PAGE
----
Have yourself a night, Oliver Kylington.
The 24-year-old Swedish defenceman had a spectacular outing in Wednesday’s 4-3 shootout loss to the Seattle Kraken, leading the Calgary Flames both in total ice-time (24:27) and 5-on-5 on-ice expected goals percentage (84.48).
That’s right: Kylington played more than veteran teammates Chris Tanev, Nikita Zadorov, Michael Stone, and Rasmus Andersson. He played almost exclusively at even strength, receiving just 15 seconds of power-play time and 52 seconds while killing penalties. Among Flames defencemen, only Zadorov received less time on special teams.
Kylington was dominant at both ends of the ice for the Flames, effortlessly roaming the playing surface and perfectly complementing Tanev’s reserved style in the 18:34 the duo spent together at 5-on-5.
During those minutes, the Flames controlled 70.37% of all on-ice shot attempts, 88.89% of all on-ice scoring chances, and 84.48% of all on-ice expected goals. Perhaps the Kylington-Tanev pairing should stay united for a while.
Kylington particularly excelled in the offensive zone, appearing especially confident while carrying the puck and facing defenders at the Kraken blue line. He routinely evaded oncoming pressure with head-fakes and quick, accurate passes. Even during his time in Seattle’s zone at 5-on-5, Kylington managed the play in the offensive zone as if Calgary had an extra man.
(Click on any of the below tweets — or this link
— to be taken to a Twitter thread featuring 16 of Kylington’s individual highlights from Wednesday’s game).
Kylington led all Flames defencemen in the game with 0.12 individual expected goals at 5-on-5. He had a team-leading five shot attempts and drew two penalties.
After the game, Flames head coach Darryl Sutter quickly identified the key attribute that sets Kylington apart among the team’s defenders.
“[Kylington] and [Andersson], they were the only two defencemen that played in overtime,” said Sutter. “We need mobility back there. I mean, it’s obvious.”
Through 95 games in parts of four seasons, Kylington has yet to establish himself as a regular NHL defenceman for the Flames. The tools have been there — his smooth skating, especially — but it all hasn’t quite come together on a consistent basis.
Perhaps, with Tanev, he’s finally found the right partner for his game. The only way to prove it will be to try it again.
Prized unrestricted free agent signing Blake Coleman made his Flames pre-season debut Wednesday.
He nearly started things off with a bang.
Coleman, 29, spent most of the game playing alongside Matthew Tkachuk and Elias Lindholm in the Flames’ top six. Should it remain together, that line could consistently win the possession battles while — thanks to its wingers — annoying the hell out of its opponents.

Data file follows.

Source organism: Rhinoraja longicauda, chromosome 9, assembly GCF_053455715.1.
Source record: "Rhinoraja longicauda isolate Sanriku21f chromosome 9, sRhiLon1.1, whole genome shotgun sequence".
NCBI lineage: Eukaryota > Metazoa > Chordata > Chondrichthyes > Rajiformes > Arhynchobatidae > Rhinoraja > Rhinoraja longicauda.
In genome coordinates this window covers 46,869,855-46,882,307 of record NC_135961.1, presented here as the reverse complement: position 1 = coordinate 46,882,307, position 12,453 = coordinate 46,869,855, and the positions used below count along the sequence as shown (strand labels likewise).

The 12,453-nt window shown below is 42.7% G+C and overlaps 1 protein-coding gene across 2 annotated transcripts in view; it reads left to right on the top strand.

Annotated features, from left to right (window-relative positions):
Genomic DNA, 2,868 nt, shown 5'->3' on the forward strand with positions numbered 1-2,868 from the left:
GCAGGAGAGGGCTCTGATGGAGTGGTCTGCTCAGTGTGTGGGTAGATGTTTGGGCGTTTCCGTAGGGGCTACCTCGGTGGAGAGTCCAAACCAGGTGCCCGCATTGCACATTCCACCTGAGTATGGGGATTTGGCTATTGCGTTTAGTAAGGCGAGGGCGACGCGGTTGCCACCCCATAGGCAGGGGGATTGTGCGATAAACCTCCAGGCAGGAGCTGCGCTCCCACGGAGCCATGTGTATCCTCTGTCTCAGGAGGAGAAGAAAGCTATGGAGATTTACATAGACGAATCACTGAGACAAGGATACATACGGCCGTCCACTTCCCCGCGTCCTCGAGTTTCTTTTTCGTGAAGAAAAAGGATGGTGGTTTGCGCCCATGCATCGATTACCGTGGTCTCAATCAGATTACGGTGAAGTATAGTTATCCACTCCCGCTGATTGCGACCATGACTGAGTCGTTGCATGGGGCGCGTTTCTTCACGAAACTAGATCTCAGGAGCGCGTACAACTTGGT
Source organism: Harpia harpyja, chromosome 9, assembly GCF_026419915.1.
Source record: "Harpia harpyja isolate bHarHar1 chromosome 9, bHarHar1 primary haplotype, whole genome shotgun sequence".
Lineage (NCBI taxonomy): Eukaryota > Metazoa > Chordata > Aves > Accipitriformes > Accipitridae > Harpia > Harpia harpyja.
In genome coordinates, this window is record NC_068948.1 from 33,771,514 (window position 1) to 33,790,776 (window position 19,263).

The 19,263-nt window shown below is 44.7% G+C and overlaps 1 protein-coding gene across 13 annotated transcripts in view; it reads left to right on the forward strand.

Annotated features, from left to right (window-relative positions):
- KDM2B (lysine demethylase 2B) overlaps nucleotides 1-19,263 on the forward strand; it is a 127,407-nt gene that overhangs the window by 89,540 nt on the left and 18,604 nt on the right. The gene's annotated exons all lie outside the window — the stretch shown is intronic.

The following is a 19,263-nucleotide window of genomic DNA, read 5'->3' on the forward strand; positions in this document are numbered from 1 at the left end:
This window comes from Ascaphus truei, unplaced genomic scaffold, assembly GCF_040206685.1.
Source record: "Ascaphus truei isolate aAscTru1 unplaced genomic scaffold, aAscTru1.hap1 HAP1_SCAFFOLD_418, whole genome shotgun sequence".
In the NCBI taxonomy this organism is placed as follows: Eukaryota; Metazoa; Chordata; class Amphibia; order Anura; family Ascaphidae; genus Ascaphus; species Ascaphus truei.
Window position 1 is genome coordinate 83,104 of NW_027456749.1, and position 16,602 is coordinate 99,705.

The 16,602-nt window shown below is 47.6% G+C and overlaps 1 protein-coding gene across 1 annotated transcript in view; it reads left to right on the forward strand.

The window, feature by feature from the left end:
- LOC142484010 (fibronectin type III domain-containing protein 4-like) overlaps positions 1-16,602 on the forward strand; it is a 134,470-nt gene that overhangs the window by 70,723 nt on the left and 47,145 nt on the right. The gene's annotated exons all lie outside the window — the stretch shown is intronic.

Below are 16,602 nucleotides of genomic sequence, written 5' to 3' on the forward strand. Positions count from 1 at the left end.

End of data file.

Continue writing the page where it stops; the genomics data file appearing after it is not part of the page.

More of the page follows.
On Wednesday night, the Tkachuk/Lindholm/Coleman line actually only controlled 45.48% of all on-ice expected goals at 5-on-5. In isolation, that’s not bad; compared to the Johnny Gaudreau/Mikael Backlund/Andrew Mangiapane line, which posted an 80.44 on-ice expected goals percentage at 5-on-5, it didn’t really hold up.
That being said, there are plenty of reasons to be optimistic about all three members of that line. After the unsuccessful Mason Raymond, Troy Brouwer, and James Neal signings, it’s understandable to be skeptical about Coleman… but he brings a track record of excellent two-way play, both as a first-liner in New Jersey and in Tampa’s middle six.
For the record, Coleman tied with Johnny Gaudreau for sixth on the Flames with 0.08 individual expected goals on Wednesday. He had two scoring chances and picked up a helper on Tkachuk’s goal in the first period.
With all six years remaining on his brand-new six-year deal, Coleman is currently Calgary’s only player signed through 2027. That’s a long, long way away.
After Neal, Brouwer, and Raymond signed in Calgary, they all immediately started experiencing declines. Coleman’s deal is the longest Treliving has ever given to a UFA forward. It’s imperative he meshes on one of the top two lines.
He certainly had his moments in Wednesday’s game and his style of play appears tailor-made for a Tkachuk linemate. In terms of how he skates, pursues the puck, and drives possession, Coleman is a little like 3M Line 2.0 veteran Andrew Mangiapane.
Now, imagine Coleman and Mangiapane on the same line. Who needs cloning tech when that’s possible?
Only five pre-season games left! The Flames will host Vancouver on Oct. 1 before jetting down to Washington state for a rematch against the Kraken at the 6,500-seat Accesso ShoWare Centre in Kent, WA (home of the WHL’s Seattle Thunderbirds) the following day.
Friday’s game against the Canucks will be broadcast on Sportsnet One and Sportsnet 960 The Fan.